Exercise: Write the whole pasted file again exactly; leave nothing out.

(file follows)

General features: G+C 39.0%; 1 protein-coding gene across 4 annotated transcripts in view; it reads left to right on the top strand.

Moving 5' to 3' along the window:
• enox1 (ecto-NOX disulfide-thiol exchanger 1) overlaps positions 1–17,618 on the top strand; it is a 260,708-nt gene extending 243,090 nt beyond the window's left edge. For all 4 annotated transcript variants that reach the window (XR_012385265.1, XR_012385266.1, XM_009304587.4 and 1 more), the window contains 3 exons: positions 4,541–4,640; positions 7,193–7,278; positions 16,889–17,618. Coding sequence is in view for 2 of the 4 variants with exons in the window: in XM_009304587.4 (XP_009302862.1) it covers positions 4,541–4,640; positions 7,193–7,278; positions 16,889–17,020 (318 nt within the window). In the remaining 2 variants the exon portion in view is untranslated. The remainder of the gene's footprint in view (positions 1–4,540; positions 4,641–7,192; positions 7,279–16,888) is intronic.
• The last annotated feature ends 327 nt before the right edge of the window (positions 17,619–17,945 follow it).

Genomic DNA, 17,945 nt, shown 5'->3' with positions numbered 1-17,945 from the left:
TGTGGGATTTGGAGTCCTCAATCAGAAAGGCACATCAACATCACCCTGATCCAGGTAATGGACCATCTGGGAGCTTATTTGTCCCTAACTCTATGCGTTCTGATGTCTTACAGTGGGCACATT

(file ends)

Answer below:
General features: G+C 39.0%; 1 protein-coding gene across 4 annotated transcripts in view; it reads left to right on the top strand.

Moving 5' to 3' along the window:
• enox1 (ecto-NOX disulfide-thiol exchanger 1) overlaps positions 1–17,618 on the top strand; it is a 260,708-nt gene extending 243,090 nt beyond the window's left edge. For all 4 annotated transcript variants that reach the window (XR_012385265.1, XR_012385266.1, XM_009304587.4 and 1 more), the window contains 3 exons: positions 4,541–4,640; positions 7,193–7,278; positions 16,889–17,618. Coding sequence is in view for 2 of the 4 variants with exons in the window: in XM_009304587.4 (XP_009302862.1) it covers positions 4,541–4,640; positions 7,193–7,278; positions 16,889–17,020 (318 nt within the window). In the remaining 2 variants the exon portion in view is untranslated. The remainder of the gene's footprint in view (positions 1–4,540; positions 4,641–7,192; positions 7,279–16,888) is intronic.
• The last annotated feature ends 327 nt before the right edge of the window (positions 17,619–17,945 follow it).

Genomic DNA, 17,945 nt, shown 5'->3' with positions numbered 1-17,945 from the left:
TGTGGGATTTGGAGTCCTCAATCAGAAAGGCACATCAACATCACCCTGATCCAGGTAATGGACCATCTGGGAGCTTATTTGTCCCTAACTCTATGCGTTCTGATGTCTTACAGTGGGCACATT